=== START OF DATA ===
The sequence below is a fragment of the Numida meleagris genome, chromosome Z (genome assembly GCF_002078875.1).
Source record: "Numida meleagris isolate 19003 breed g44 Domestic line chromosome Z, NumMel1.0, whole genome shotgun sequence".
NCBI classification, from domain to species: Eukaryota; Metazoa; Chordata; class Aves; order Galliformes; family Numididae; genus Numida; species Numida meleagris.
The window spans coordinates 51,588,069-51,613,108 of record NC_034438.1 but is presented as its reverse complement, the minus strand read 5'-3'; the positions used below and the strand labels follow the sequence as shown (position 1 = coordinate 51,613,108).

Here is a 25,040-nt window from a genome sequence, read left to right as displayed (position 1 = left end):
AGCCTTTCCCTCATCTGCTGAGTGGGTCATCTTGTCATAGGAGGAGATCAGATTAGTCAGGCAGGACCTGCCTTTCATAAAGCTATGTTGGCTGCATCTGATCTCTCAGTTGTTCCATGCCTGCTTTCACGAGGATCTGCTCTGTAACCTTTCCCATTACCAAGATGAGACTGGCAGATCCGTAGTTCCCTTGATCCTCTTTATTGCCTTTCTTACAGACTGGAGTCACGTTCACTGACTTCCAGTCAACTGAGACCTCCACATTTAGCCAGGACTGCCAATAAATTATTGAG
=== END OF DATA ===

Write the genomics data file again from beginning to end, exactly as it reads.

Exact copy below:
The sequence below is a fragment of the Numida meleagris genome, chromosome Z (genome assembly GCF_002078875.1).
Source record: "Numida meleagris isolate 19003 breed g44 Domestic line chromosome Z, NumMel1.0, whole genome shotgun sequence".
NCBI classification, from domain to species: Eukaryota; Metazoa; Chordata; class Aves; order Galliformes; family Numididae; genus Numida; species Numida meleagris.
The window spans coordinates 51,588,069-51,613,108 of record NC_034438.1 but is presented as its reverse complement, the minus strand read 5'-3'; the positions used below and the strand labels follow the sequence as shown (position 1 = coordinate 51,613,108).

Here is a 25,040-nt window from a genome sequence, read left to right as displayed (position 1 = left end):
AGCCTTTCCCTCATCTGCTGAGTGGGTCATCTTGTCATAGGAGGAGATCAGATTAGTCAGGCAGGACCTGCCTTTCATAAAGCTATGTTGGCTGCATCTGATCTCTCAGTTGTTCCATGCCTGCTTTCACGAGGATCTGCTCTGTAACCTTTCCCATTACCAAGATGAGACTGGCAGATCCGTAGTTCCCTTGATCCTCTTTATTGCCTTTCTTACAGACTGGAGTCACGTTCACTGACTTCCAGTCAACTGAGACCTCCACATTTAGCCAGGACTGCCAATAAATTATTGAG